THE SEVEN DEADLY SINS OF FILM-MAKING #4: "Blatant Film Scores"
Let me go over the plot: Mom meets clever man. Clever(ly disguised) man is nice to Mom. Mom dates man. Mom's oldest son comes home. Son meets man. Stepfather (oddly titled, as he isn't yet married...) hams it up. Audience knows stepfather is up to no good (both from the murder at the beginning and, well, the title). Stepfather is indeed up to no good. Son eventually catches on. No one believes him. Stepfather goes psycho. Final brawl in the attic with, of course, loose flooring that could cause one to fall through the ceiling. Creepy ending. Roll credits.
Though probably the pickiest 'sin' of them all, I have a fine-tuned ear for proper and improper film scores. If there's one thing that can make or break a film, it's the attached music. Nothing can ruin a sense of inspiration or awe like blaring brass instruments. Nothing can ruin a tender moment of sincerity like the rhythmical thumping of a preschooler's composition. Most of the time, bad scores prove only to be an annoyance. Unfortunately for this film, it caused much of its demise.
From the very first moment to the final shot, ominous music plays in nearly every typical situation. Every time the stepfather is onscreen, scary music immediately heightens; he could be eating grapes or just staring; it doesn't make a difference. He has an ever-present orchestra of screeching violins and eerie whistling accompanying him wherever he goes. The anticipation of a good scare is so overemphasized that nothing is, well, scary. Good thrillers have good thrills that are only enhanced technically. Bad thrillers have poor thrills, salvaged technically. Such is The Stepfather.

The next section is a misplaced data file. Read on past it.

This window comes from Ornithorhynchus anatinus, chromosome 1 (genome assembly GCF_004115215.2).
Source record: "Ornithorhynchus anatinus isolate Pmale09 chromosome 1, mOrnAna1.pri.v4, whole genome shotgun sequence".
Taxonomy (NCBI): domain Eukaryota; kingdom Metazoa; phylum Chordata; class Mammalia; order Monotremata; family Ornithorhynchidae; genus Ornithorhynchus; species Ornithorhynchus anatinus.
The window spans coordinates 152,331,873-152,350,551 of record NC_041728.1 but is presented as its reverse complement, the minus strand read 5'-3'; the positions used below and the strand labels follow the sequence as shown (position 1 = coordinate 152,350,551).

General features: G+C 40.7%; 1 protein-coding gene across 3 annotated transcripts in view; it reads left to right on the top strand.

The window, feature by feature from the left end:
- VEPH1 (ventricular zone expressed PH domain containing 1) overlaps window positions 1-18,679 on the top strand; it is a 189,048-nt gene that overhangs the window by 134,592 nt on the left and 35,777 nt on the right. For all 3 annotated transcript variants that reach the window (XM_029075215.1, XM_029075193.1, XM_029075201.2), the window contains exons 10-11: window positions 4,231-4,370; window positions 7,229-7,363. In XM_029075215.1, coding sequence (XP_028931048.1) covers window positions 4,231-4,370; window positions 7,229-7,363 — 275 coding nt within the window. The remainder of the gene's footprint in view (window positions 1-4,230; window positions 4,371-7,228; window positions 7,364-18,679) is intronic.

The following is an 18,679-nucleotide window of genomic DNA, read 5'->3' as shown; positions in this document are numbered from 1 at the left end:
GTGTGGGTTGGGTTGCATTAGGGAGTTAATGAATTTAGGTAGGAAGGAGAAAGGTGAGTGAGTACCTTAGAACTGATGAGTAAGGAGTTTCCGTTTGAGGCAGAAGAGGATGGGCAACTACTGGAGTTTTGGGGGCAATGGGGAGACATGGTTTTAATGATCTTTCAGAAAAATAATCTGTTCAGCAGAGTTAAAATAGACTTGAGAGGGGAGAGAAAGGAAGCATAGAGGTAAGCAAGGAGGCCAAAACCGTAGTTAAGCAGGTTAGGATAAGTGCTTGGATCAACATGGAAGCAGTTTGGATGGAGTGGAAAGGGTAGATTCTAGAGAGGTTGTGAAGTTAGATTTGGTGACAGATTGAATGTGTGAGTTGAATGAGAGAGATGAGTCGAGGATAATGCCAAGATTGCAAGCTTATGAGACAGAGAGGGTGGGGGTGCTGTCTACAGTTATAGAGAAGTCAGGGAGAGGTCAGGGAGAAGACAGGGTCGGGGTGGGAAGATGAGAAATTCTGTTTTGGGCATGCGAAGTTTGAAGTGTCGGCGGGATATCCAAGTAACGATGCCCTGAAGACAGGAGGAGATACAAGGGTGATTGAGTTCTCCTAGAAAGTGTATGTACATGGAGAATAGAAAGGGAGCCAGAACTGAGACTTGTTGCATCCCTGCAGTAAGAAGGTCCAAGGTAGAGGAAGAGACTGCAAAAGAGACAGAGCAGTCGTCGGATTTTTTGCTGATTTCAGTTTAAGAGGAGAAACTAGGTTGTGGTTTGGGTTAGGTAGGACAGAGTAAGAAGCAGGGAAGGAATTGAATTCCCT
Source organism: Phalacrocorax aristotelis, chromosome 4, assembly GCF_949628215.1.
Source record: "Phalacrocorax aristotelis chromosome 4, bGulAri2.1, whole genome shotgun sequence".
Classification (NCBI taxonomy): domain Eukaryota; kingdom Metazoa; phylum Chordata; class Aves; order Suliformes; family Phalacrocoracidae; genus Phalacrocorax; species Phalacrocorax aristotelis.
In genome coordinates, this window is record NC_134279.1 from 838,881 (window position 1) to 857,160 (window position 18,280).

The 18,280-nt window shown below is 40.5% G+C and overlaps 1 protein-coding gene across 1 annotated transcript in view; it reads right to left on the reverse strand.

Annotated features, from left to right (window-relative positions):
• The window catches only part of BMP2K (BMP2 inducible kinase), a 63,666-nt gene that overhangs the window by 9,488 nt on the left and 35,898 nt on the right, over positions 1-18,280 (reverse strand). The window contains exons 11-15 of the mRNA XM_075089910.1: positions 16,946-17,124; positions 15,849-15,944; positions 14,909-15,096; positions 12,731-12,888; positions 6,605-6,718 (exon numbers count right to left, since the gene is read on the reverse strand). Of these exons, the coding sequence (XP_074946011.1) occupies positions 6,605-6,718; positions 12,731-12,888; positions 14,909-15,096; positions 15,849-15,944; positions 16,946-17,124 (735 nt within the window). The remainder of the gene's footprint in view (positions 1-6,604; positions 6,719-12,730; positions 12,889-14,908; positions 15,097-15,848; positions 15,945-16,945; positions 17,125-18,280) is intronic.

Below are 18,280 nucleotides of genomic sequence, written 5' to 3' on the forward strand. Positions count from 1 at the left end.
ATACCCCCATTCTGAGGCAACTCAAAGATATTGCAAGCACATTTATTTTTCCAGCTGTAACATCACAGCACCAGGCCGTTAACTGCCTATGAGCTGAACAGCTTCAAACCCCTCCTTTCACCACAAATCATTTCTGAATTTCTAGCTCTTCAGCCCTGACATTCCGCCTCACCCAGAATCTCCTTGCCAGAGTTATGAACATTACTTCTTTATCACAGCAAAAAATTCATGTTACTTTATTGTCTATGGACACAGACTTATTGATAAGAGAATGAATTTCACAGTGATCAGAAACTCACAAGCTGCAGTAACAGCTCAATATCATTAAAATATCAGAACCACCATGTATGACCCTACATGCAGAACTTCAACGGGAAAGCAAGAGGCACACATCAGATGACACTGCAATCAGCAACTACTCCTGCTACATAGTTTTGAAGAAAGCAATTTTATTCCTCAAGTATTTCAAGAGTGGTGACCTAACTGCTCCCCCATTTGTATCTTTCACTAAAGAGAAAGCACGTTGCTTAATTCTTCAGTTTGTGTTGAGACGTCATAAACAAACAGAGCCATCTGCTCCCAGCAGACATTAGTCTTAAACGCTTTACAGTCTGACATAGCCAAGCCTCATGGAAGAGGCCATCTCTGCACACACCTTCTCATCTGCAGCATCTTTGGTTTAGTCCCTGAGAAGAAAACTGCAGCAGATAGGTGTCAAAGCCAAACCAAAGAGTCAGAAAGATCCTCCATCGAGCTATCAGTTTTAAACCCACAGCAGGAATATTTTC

On the positive side, the cinematography for this film is beautiful and rich. But that only adds to the emphasis of production values over true filmmaking. The screenplay is exhaustingly unoriginal. The pacing is sluggish. The setups are undernourished. The characters and their actions are flimsy. A thriller like this needs to take an innovative new approach from the start. This does not.
As the film progressed, I was always wondering what the motivation for the stepfather's murderous acts were. The film never provides a conclusive answer for that. It works full circle telling you HOW he does what he does, but never WHY. This was a considerable blockade for this picture. Not having any motivation other than an unprecedented anger because of an 'unexplainable psychosis' doesn't work for me. It only proves that this film was made simply to, well, make a movie. There was no purpose or point to its creation.
The Stepfather is neither thrilling nor gripping, due heavily, though not entirely, to the blazingly obnoxious score. I'm sure you and I have seen plenty of other (better) movies just like this. There is nothing new or interesting here. Do yourself a favor and skip this one. This is a tired genre, and it's time for it to take a nap.
Other sinners: Prom Night; I Still Know What You Did Last Summer